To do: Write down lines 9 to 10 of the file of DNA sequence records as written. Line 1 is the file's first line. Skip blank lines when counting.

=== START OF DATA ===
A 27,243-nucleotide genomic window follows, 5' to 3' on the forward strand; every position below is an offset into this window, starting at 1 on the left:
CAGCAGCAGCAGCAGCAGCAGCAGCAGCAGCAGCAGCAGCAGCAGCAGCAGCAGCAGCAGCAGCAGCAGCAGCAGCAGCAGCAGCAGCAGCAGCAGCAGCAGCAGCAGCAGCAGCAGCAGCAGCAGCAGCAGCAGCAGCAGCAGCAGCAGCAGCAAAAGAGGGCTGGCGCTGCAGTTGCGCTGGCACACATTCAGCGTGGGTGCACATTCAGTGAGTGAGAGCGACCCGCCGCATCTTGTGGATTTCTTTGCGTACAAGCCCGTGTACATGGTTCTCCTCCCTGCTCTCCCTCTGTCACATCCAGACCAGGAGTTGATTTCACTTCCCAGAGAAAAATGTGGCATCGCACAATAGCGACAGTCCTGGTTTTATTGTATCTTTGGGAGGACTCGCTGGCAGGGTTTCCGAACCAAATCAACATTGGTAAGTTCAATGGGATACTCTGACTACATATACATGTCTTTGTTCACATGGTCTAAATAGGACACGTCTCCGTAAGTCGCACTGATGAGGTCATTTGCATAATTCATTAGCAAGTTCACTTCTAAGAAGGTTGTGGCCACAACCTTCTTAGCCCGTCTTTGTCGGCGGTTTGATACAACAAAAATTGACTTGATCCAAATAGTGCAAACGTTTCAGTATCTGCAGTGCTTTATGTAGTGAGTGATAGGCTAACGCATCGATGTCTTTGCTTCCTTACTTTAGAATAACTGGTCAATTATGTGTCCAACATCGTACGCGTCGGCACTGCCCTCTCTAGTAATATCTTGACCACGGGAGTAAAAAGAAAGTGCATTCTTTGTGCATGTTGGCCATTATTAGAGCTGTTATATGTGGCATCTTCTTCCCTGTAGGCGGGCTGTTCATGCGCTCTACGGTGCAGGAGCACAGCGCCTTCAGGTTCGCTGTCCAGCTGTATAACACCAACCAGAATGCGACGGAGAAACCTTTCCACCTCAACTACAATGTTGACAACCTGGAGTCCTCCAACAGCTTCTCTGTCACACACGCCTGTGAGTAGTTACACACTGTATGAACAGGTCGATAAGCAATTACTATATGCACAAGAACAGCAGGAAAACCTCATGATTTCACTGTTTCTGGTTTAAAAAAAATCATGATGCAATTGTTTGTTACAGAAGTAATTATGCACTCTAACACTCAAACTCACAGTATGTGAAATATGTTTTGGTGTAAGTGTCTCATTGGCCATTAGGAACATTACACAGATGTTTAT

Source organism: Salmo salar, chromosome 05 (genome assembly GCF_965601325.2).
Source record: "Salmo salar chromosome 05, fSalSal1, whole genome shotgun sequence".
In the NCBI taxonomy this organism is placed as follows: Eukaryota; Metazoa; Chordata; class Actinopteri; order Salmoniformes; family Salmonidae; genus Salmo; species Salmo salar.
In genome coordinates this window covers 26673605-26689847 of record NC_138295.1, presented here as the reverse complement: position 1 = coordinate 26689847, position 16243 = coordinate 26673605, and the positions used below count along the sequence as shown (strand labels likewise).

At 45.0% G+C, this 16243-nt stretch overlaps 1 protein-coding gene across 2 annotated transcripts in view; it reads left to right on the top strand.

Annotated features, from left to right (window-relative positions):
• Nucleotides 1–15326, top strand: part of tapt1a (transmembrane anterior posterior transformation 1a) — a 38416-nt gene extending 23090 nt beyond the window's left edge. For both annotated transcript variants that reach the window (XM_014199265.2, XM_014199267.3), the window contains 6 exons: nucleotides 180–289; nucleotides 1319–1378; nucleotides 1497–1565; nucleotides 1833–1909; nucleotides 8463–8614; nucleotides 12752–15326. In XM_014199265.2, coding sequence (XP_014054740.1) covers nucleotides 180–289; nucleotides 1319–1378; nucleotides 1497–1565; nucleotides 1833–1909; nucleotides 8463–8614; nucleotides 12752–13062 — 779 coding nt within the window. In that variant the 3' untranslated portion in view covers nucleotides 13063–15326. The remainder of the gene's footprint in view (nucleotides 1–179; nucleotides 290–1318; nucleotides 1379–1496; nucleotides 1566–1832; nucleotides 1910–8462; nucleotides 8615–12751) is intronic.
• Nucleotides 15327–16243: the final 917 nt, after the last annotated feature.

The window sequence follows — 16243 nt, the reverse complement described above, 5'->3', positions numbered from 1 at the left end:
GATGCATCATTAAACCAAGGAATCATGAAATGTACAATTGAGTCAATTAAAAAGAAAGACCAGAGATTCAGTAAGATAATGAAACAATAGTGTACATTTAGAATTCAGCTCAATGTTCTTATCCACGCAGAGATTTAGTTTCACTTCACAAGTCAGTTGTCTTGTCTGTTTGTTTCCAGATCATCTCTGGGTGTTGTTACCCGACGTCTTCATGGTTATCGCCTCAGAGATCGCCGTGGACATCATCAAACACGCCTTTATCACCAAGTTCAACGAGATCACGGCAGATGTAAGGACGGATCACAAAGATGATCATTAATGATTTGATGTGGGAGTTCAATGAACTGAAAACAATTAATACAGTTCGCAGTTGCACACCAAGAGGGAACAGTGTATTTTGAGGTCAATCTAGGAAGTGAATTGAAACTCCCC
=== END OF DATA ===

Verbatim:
• Nucleotides 1–15326, top strand: part of tapt1a (transmembrane anterior posterior transformation 1a) — a 38416-nt gene extending 23090 nt beyond the window's left edge. For both annotated transcript variants that reach the window (XM_014199265.2, XM_014199267.3), the window contains 6 exons: nucleotides 180–289; nucleotides 1319–1378; nucleotides 1497–1565; nucleotides 1833–1909; nucleotides 8463–8614; nucleotides 12752–15326. In XM_014199265.2, coding sequence (XP_014054740.1) covers nucleotides 180–289; nucleotides 1319–1378; nucleotides 1497–1565; nucleotides 1833–1909; nucleotides 8463–8614; nucleotides 12752–13062 — 779 coding nt within the window. In that variant the 3' untranslated portion in view covers nucleotides 13063–15326. The remainder of the gene's footprint in view (nucleotides 1–179; nucleotides 290–1318; nucleotides 1379–1496; nucleotides 1566–1832; nucleotides 1910–8462; nucleotides 8615–12751) is intronic.
• Nucleotides 15327–16243: the final 917 nt, after the last annotated feature.